I called Al a few days later, and we arranged for me to meet him uptown at the Manhattan school to jam with him and a piano player friend of his. That was the first time I interacted with some musicians in a musical setting in New York, and it was amazing. We played some standards, we played some free improvisations, we played some of their originals. It was inspiring, challenging and exhausting. That was another life changing experience as I look back on it now.
This is Bob circa 1990….
Al Goelz became my friend and my second real New York City jazz connection, after Steve Bernstein who sublet me his apartment for that July and August of 1988. I subletted Al’s apartment the next year, in the summer of 1989; Al made me feel welcome and encouraged me to audition for graduate school in New York as I was graduating from San Francisco State soon. He also bought my very nice Buffet R-13 clarinet when I upgraded around that same time. In March of 1990 I met up with Al as I had made it to New York City to audition for three schools for graduate school, Julliard, Mannes and the Manhattan school. We had a beer and talked a bunch, and he was the first one I called a few months later when I was accepted to Mannes. i looked forward to seeing him and hanging out with him.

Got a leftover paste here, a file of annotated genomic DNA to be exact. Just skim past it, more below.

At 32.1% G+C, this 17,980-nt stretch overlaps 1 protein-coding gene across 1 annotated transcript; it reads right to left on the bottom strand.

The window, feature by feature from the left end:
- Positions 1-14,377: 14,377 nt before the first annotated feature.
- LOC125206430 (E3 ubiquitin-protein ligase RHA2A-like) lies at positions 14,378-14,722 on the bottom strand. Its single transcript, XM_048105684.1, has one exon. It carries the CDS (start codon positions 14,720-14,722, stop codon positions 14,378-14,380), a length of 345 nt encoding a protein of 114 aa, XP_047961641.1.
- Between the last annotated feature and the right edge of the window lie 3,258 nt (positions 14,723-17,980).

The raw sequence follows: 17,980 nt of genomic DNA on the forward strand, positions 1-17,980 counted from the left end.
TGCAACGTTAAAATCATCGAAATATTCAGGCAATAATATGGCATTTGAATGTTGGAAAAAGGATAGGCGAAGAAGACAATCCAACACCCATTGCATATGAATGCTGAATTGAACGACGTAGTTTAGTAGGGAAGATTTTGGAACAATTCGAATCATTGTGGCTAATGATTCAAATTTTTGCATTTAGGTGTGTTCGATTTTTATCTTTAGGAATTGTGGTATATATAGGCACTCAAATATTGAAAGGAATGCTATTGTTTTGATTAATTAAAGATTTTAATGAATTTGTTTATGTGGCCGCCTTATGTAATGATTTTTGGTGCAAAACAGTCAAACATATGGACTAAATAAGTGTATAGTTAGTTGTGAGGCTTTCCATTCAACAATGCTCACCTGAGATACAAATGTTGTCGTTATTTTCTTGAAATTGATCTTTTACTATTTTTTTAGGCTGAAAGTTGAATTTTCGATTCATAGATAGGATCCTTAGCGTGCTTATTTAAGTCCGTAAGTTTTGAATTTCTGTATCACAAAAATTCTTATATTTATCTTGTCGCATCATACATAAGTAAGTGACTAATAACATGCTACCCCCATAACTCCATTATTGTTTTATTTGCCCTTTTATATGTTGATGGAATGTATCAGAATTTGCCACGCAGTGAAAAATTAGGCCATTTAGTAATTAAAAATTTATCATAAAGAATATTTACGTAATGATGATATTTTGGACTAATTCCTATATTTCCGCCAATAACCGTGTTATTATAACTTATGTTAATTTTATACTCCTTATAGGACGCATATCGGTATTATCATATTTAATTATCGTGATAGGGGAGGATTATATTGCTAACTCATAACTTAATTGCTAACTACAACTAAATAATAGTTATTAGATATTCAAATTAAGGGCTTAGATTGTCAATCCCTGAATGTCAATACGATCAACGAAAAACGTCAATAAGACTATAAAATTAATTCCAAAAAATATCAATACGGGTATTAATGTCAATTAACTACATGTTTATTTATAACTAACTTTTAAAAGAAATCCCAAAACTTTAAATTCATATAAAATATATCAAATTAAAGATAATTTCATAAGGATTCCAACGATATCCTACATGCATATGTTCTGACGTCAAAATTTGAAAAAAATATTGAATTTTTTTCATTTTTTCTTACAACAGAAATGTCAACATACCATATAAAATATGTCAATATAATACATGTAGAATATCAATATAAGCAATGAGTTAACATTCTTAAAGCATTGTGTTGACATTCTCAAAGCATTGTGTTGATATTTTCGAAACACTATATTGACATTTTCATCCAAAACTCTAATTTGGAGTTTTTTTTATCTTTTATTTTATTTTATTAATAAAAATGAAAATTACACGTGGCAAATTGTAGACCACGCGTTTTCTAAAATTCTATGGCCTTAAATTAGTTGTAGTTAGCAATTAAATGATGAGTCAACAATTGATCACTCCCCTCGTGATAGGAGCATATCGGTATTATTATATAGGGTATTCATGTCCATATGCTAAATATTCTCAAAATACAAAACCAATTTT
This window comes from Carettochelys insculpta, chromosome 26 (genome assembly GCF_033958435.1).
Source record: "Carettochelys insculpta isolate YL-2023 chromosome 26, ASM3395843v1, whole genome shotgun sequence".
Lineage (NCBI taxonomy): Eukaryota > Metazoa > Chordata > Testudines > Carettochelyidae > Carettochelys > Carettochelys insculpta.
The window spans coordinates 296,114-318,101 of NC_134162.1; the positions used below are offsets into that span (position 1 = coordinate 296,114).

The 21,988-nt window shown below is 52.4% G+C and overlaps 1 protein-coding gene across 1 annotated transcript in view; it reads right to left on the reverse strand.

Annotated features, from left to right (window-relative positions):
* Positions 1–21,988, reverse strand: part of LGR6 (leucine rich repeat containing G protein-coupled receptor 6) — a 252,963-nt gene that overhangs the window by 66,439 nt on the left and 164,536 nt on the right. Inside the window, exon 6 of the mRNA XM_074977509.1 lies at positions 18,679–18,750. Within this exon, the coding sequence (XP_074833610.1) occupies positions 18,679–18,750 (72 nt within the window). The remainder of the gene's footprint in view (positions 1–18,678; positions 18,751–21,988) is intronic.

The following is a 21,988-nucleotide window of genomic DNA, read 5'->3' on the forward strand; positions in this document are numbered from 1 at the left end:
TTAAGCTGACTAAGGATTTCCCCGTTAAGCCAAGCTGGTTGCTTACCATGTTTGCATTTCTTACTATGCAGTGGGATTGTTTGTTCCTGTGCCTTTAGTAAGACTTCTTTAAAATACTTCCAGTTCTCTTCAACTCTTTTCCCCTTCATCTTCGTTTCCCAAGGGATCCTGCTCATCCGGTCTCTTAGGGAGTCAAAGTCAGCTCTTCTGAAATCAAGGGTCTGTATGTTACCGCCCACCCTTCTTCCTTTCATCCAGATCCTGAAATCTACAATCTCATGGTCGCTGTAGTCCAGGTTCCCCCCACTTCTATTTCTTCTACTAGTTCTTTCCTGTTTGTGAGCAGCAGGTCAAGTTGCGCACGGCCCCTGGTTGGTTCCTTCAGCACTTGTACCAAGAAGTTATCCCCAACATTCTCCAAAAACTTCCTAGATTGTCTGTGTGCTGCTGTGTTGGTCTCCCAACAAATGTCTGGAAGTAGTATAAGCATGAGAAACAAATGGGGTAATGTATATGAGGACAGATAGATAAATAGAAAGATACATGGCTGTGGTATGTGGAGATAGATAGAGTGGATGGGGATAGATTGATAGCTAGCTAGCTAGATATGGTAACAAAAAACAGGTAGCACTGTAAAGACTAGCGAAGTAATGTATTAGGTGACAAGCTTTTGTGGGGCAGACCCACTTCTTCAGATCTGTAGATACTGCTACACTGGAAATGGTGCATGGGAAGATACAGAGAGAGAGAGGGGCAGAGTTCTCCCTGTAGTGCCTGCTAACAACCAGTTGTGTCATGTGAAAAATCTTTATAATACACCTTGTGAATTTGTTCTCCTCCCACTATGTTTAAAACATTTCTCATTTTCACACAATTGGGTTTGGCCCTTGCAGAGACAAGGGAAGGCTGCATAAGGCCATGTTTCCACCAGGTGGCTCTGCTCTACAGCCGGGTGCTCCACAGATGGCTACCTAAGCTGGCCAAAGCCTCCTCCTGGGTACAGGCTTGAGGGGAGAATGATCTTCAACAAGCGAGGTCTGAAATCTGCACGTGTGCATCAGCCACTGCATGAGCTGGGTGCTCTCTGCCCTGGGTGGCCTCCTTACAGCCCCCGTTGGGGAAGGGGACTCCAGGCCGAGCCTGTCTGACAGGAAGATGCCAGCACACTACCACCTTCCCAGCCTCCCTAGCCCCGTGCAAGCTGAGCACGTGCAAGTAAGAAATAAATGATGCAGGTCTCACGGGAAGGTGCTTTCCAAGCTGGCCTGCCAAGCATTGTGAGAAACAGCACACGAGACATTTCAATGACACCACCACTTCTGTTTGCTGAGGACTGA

Al finished his grad work around 1990 and moved back to Columbus Ohio, got married and had a daughter. I was thrilled for him, and we talked on the phone often. Now he was asking me about the scene in New York, and he was having a blast with his new wife and daughter while he was getting started teaching and playing in his hometown, and seemed really happy.
It was with terrible grief and sadness that I learned that Al Goelz died from a heart attack at a very young age sometime around 1991 or so. HIs wife called me with the news while going through his address book. It still pains me to think about this loss of a friend and his talent……..life can be cruel at times, and I learned that lesson that day, sadly…….
I also learned that Bob Mintzer was very close to Al, and that Bob had somehow got ahold of Al’s tenor saxophone, and had it gold plated, and was playing it. I have never quite confirmed this, but if it is true, I find some comfort in this.